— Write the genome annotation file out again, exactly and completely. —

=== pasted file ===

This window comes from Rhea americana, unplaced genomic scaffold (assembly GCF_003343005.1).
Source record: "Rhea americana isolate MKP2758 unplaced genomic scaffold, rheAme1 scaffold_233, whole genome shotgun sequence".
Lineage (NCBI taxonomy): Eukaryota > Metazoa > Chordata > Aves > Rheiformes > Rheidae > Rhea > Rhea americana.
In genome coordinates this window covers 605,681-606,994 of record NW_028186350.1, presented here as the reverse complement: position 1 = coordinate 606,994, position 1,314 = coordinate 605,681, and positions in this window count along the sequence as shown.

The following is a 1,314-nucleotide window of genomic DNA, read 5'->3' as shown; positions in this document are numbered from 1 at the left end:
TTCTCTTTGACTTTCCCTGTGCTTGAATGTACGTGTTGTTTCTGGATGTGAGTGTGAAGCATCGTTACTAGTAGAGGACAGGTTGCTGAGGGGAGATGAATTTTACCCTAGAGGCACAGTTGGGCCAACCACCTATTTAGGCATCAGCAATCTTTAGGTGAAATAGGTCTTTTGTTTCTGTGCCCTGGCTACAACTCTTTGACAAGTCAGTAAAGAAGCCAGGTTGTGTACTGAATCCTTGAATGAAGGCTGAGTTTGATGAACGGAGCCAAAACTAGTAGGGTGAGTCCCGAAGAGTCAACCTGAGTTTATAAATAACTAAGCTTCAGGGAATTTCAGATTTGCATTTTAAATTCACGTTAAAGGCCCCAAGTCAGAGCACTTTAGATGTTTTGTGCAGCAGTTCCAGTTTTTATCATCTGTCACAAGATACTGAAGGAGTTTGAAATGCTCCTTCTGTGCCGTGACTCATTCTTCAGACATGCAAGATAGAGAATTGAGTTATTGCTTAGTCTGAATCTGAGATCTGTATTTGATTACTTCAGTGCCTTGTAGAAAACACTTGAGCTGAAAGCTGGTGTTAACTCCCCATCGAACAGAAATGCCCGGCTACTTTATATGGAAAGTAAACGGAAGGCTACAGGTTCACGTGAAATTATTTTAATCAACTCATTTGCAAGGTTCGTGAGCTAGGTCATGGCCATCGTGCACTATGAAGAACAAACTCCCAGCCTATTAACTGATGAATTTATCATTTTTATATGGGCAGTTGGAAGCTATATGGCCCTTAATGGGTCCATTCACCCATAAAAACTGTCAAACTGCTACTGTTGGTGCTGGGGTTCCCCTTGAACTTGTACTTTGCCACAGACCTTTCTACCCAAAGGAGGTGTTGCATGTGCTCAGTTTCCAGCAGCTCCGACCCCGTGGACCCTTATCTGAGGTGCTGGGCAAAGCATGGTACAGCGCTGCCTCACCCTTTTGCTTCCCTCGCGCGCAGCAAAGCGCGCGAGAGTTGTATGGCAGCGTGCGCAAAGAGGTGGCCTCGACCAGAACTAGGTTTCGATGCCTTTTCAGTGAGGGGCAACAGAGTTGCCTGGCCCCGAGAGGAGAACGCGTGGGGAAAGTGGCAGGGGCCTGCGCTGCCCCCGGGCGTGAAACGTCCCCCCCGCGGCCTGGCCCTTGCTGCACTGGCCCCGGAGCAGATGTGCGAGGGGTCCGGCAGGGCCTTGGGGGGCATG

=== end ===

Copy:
This window comes from Rhea americana, unplaced genomic scaffold (assembly GCF_003343005.1).
Source record: "Rhea americana isolate MKP2758 unplaced genomic scaffold, rheAme1 scaffold_233, whole genome shotgun sequence".
Lineage (NCBI taxonomy): Eukaryota > Metazoa > Chordata > Aves > Rheiformes > Rheidae > Rhea > Rhea americana.
In genome coordinates this window covers 605,681-606,994 of record NW_028186350.1, presented here as the reverse complement: position 1 = coordinate 606,994, position 1,314 = coordinate 605,681, and positions in this window count along the sequence as shown.

The following is a 1,314-nucleotide window of genomic DNA, read 5'->3' as shown; positions in this document are numbered from 1 at the left end:
TTCTCTTTGACTTTCCCTGTGCTTGAATGTACGTGTTGTTTCTGGATGTGAGTGTGAAGCATCGTTACTAGTAGAGGACAGGTTGCTGAGGGGAGATGAATTTTACCCTAGAGGCACAGTTGGGCCAACCACCTATTTAGGCATCAGCAATCTTTAGGTGAAATAGGTCTTTTGTTTCTGTGCCCTGGCTACAACTCTTTGACAAGTCAGTAAAGAAGCCAGGTTGTGTACTGAATCCTTGAATGAAGGCTGAGTTTGATGAACGGAGCCAAAACTAGTAGGGTGAGTCCCGAAGAGTCAACCTGAGTTTATAAATAACTAAGCTTCAGGGAATTTCAGATTTGCATTTTAAATTCACGTTAAAGGCCCCAAGTCAGAGCACTTTAGATGTTTTGTGCAGCAGTTCCAGTTTTTATCATCTGTCACAAGATACTGAAGGAGTTTGAAATGCTCCTTCTGTGCCGTGACTCATTCTTCAGACATGCAAGATAGAGAATTGAGTTATTGCTTAGTCTGAATCTGAGATCTGTATTTGATTACTTCAGTGCCTTGTAGAAAACACTTGAGCTGAAAGCTGGTGTTAACTCCCCATCGAACAGAAATGCCCGGCTACTTTATATGGAAAGTAAACGGAAGGCTACAGGTTCACGTGAAATTATTTTAATCAACTCATTTGCAAGGTTCGTGAGCTAGGTCATGGCCATCGTGCACTATGAAGAACAAACTCCCAGCCTATTAACTGATGAATTTATCATTTTTATATGGGCAGTTGGAAGCTATATGGCCCTTAATGGGTCCATTCACCCATAAAAACTGTCAAACTGCTACTGTTGGTGCTGGGGTTCCCCTTGAACTTGTACTTTGCCACAGACCTTTCTACCCAAAGGAGGTGTTGCATGTGCTCAGTTTCCAGCAGCTCCGACCCCGTGGACCCTTATCTGAGGTGCTGGGCAAAGCATGGTACAGCGCTGCCTCACCCTTTTGCTTCCCTCGCGCGCAGCAAAGCGCGCGAGAGTTGTATGGCAGCGTGCGCAAAGAGGTGGCCTCGACCAGAACTAGGTTTCGATGCCTTTTCAGTGAGGGGCAACAGAGTTGCCTGGCCCCGAGAGGAGAACGCGTGGGGAAAGTGGCAGGGGCCTGCGCTGCCCCCGGGCGTGAAACGTCCCCCCCGCGGCCTGGCCCTTGCTGCACTGGCCCCGGAGCAGATGTGCGAGGGGTCCGGCAGGGCCTTGGGGGGCATG